Atrophoderma of Pasini and Pierini can be associated with morphoea or systemic sclerosis. Sclerodermatous changes, detected clinically as areas of induration, may develop within pre-existing areas of dermal atrophy with histology resembling morphoea.

How is atrophoderma of Pasini and Pierini diagnosed?

Atrophoderma of Pasini and Pierini should be considered on the history and clinical features. Dermal atrophy can be demonstrated on ultrasound. In endemic areas, serology for B. burgdorferi is recommended.

If a skin biopsy is required, it should be taken as a deep wedge across the border to include both involved and uninvolved skin down into the subcutis as the changes on histology are subtle:

  • Normal epidermis with basal layer hyperpigmentation
  • Dermal atrophy
  • Normal collagen and elastic fibres
  • Perivascular lymphocytic infiltrate
  • Absent or mild deep dermal sclerosis.

What is the differential diagnosis for atrophoderma of Pasini and Pierini?

What is the treatment for atrophoderma of Pasini and Pierini?

There is no recognised treatment for atrophoderma of Pasini and Pierini. Cases associated with B burgdorferi antibodies may improve with doxycycline. Hydroxychloroquine and methotrexate have been reported to be co-incidentally effective in rare cases with associated disorders such as lupus erythematosus or psoriasis. Treatment with a Q-switched alexandrite laser (755nm) may help fade the hyperpigmentation.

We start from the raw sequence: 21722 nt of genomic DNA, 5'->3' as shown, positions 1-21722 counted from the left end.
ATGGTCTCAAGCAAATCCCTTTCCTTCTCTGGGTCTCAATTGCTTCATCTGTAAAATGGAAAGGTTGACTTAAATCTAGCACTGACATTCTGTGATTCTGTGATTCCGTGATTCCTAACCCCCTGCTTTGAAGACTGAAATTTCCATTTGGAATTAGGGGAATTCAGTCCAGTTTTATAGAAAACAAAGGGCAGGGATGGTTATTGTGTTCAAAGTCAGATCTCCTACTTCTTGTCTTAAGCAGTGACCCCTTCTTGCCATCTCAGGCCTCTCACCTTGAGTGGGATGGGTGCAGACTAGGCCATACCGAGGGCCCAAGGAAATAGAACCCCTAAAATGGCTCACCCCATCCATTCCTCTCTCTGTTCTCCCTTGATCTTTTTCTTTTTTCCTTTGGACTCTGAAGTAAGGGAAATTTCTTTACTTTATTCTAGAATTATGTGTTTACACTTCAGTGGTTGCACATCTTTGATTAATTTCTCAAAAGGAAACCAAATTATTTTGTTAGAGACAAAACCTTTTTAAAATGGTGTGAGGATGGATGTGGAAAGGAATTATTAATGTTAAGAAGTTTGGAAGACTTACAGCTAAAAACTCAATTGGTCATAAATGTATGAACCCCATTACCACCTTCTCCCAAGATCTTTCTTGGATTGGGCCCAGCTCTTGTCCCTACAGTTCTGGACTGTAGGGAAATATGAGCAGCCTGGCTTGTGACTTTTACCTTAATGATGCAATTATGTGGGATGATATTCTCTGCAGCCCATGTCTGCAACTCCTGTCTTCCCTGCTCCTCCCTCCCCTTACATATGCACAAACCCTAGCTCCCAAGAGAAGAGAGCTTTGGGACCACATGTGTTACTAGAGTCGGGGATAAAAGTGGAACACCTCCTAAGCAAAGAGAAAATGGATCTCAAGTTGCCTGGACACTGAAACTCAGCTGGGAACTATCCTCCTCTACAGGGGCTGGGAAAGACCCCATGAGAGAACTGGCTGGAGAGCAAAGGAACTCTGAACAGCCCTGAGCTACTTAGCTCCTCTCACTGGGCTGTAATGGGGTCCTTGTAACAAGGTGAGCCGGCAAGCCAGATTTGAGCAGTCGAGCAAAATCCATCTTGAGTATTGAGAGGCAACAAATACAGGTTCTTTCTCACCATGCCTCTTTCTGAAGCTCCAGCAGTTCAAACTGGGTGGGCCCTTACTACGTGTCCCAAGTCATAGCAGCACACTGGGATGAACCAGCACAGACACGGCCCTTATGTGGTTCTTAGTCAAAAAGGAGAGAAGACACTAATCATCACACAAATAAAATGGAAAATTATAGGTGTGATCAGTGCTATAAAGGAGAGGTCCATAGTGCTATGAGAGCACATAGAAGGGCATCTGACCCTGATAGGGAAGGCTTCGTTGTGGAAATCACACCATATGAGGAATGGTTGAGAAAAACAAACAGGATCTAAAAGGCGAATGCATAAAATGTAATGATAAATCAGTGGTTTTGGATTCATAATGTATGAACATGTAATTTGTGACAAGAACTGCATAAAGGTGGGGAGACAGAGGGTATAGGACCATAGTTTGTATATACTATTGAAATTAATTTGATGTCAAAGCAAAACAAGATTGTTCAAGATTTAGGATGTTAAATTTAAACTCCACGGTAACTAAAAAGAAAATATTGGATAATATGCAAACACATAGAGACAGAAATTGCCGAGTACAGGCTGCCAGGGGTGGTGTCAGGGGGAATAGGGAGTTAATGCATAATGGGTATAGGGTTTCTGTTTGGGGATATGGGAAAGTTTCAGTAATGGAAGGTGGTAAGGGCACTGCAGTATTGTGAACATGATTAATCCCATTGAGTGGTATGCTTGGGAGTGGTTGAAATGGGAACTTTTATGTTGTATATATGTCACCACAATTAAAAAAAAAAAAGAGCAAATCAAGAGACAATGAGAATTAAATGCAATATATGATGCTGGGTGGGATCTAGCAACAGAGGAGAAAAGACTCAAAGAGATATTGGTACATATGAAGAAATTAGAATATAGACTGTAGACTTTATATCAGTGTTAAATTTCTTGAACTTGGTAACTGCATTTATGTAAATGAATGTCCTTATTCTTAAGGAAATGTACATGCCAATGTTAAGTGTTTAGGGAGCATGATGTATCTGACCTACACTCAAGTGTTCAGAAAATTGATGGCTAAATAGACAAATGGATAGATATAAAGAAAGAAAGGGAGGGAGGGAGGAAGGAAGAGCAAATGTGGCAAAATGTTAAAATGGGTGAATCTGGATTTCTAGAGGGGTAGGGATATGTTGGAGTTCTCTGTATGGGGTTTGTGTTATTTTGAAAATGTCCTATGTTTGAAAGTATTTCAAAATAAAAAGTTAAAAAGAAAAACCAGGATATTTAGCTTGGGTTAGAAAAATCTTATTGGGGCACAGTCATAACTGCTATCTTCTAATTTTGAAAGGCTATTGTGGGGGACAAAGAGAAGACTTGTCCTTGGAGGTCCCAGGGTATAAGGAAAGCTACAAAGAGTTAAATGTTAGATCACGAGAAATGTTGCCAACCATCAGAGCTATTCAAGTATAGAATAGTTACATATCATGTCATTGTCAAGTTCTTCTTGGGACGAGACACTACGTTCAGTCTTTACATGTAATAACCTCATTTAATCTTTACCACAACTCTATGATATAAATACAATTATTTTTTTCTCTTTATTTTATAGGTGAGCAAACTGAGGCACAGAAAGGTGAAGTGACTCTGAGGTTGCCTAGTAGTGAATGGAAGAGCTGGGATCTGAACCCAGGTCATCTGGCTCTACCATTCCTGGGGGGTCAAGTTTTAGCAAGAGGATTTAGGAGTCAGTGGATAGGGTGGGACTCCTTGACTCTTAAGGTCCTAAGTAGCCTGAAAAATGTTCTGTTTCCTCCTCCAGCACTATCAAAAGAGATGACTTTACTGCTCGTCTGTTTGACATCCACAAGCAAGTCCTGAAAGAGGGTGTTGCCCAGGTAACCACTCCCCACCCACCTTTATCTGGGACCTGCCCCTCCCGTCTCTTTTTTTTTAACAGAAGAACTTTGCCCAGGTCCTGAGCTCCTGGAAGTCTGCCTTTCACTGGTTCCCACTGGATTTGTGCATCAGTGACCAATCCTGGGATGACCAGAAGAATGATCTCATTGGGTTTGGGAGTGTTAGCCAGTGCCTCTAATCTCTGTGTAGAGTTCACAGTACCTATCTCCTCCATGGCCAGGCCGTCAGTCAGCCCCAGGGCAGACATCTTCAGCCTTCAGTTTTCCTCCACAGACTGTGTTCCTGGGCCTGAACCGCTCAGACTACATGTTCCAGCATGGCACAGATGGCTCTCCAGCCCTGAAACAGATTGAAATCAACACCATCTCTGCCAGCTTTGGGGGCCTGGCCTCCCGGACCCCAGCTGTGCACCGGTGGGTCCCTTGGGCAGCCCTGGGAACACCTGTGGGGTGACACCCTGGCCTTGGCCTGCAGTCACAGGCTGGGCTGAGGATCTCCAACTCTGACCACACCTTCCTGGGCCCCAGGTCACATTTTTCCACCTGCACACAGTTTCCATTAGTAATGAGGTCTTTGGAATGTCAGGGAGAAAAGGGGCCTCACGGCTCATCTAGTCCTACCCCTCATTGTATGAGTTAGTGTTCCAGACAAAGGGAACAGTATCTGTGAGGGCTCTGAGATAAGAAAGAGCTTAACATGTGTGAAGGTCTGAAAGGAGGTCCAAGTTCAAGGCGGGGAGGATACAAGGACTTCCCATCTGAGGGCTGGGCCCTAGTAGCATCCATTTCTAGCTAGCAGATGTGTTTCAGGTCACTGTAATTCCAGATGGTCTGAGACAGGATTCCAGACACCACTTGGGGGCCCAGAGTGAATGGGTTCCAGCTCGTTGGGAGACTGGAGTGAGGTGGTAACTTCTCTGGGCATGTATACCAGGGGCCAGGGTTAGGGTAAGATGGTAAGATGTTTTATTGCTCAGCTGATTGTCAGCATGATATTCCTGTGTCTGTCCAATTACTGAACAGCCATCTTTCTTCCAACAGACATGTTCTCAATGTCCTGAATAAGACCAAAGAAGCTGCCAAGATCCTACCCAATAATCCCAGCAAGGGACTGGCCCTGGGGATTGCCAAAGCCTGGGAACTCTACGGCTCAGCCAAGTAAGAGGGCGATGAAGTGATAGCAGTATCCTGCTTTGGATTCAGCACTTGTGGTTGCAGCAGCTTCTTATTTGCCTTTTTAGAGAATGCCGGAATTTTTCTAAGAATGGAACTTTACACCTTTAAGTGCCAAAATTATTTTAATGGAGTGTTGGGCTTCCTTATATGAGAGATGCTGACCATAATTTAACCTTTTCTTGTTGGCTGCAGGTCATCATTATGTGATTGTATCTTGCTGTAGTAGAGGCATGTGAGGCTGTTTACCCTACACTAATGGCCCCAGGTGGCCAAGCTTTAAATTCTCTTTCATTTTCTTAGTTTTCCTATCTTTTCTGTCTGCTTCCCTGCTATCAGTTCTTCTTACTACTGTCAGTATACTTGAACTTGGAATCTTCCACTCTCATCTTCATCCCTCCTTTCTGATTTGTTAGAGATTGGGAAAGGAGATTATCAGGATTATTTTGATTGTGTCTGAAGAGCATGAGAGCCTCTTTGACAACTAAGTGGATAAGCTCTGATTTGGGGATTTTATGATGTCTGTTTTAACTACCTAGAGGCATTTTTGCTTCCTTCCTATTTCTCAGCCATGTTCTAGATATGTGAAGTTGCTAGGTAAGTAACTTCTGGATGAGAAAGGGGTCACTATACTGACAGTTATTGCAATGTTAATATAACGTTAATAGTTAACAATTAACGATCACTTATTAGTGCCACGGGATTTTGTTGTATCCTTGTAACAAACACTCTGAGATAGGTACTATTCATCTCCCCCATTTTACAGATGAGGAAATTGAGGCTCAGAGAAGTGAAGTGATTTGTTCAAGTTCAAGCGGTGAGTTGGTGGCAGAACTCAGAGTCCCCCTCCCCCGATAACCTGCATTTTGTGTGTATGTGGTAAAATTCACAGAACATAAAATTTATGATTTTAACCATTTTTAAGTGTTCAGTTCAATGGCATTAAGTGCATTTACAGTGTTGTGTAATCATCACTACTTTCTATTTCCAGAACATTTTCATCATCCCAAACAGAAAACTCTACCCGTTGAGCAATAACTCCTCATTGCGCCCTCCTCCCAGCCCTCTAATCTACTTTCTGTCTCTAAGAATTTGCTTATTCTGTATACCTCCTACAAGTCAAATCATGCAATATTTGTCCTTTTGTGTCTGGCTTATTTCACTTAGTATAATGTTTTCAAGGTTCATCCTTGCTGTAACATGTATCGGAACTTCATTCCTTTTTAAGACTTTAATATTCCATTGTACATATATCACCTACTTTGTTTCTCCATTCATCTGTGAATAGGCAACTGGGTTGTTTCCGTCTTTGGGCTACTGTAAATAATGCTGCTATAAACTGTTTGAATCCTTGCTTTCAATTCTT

What is the outcome for atrophoderma of Pasini and Pierini?

Atrophoderma of Pasini and Pierini may remain unchanged or slowly progress over years with increasing size and numbers of lesions which may coalesce. Eventually it usually stabilises. Characteristically lesions do not involute, but spontaneous improvement has been reported.

See smartphone apps to check your skin.
[Sponsored content]

 

Bibliography

  • Eichhoff G. Atrophoderma of Pasini and Pierini in a patient with concomitant psoriasis: response to methotrexate. JAAD Case Rep. 2019;5(3):277–9. doi:10.1016/j.jdcr.2019.01.018. PubMed Central
  • Kaliyadan F, Errichetti E, Lallas A, Swaroop K, Alabdulsalam A. Dermoscopy of idiopathic atrophoderma of Pasini and Pierini. Australas J Dermatol. 2020;61(1):e120–2. doi:10.1111/ajd.13138. PubMed
  • Lee Y, Oh Y, Ahn SY, Park HY, Choi EH. A case of atrophoderma of Pasini and Pierini associated with Borrelia burgdorferi infection successfully treated with oral doxycycline. Ann Dermatol. 2011;23(3):352–6. doi:10.5021/ad.2011.23.3.352. Journal
  • Liu S, Oliver F, Agnew K. An unusual infantile rash. Clin Exp Dermatol. 2018;43(7):835–8. doi:10.1111/ced.13541. PubMed
  • Muntyanu A, Redpath M, Roshdy O, Jfri A. Idiopathic atrophoderma of Pasini and Pierini: case report and literature review. Clin Case Rep. 2018;7(2):258–63. doi:10.1002/ccr3.1958. Journal
  • Patterson JW. Weedon’s Skin Pathology 5th edn. Elsevier, 2021: p387.
  • Saleh Z, Abbas O, Dahdah MJ, Kibbi AG, Zaynoun S, Ghosn S. Atrophoderma of Pasini and Pierini: a clinical and histopathological study. J Cutan Pathol. 2008;35(12):1108–14. doi:10.1111/j.1600-0560.2008.00986.x. PubMed

On DermNet NZ

Other websites

Books about skin diseases

 

Related information

Sign up to the newsletter